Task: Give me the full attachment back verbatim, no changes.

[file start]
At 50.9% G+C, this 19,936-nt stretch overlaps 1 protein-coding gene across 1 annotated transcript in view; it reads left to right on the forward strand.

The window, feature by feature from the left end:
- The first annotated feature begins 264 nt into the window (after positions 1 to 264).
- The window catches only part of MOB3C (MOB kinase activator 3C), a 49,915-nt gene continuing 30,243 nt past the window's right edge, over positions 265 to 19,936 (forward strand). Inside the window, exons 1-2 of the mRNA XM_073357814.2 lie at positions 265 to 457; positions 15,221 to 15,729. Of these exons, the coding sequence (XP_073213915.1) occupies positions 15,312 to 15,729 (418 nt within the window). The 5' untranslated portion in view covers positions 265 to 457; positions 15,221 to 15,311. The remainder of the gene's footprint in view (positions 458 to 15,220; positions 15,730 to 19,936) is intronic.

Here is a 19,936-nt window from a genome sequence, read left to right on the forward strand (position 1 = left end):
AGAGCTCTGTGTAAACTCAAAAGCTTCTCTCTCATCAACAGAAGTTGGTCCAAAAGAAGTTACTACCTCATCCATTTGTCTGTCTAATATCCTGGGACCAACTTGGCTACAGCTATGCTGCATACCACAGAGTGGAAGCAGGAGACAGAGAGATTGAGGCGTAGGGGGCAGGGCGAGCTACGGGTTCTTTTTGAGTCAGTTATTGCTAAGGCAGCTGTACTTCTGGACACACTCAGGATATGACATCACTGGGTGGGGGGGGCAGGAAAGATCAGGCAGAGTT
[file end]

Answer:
At 50.9% G+C, this 19,936-nt stretch overlaps 1 protein-coding gene across 1 annotated transcript in view; it reads left to right on the forward strand.

The window, feature by feature from the left end:
- The first annotated feature begins 264 nt into the window (after positions 1 to 264).
- The window catches only part of MOB3C (MOB kinase activator 3C), a 49,915-nt gene continuing 30,243 nt past the window's right edge, over positions 265 to 19,936 (forward strand). Inside the window, exons 1-2 of the mRNA XM_073357814.2 lie at positions 265 to 457; positions 15,221 to 15,729. Of these exons, the coding sequence (XP_073213915.1) occupies positions 15,312 to 15,729 (418 nt within the window). The 5' untranslated portion in view covers positions 265 to 457; positions 15,221 to 15,311. The remainder of the gene's footprint in view (positions 458 to 15,220; positions 15,730 to 19,936) is intronic.

Here is a 19,936-nt window from a genome sequence, read left to right on the forward strand (position 1 = left end):
AGAGCTCTGTGTAAACTCAAAAGCTTCTCTCTCATCAACAGAAGTTGGTCCAAAAGAAGTTACTACCTCATCCATTTGTCTGTCTAATATCCTGGGACCAACTTGGCTACAGCTATGCTGCATACCACAGAGTGGAAGCAGGAGACAGAGAGATTGAGGCGTAGGGGGCAGGGCGAGCTACGGGTTCTTTTTGAGTCAGTTATTGCTAAGGCAGCTGTACTTCTGGACACACTCAGGATATGACATCACTGGGTGGGGGGGGCAGGAAAGATCAGGCAGAGTT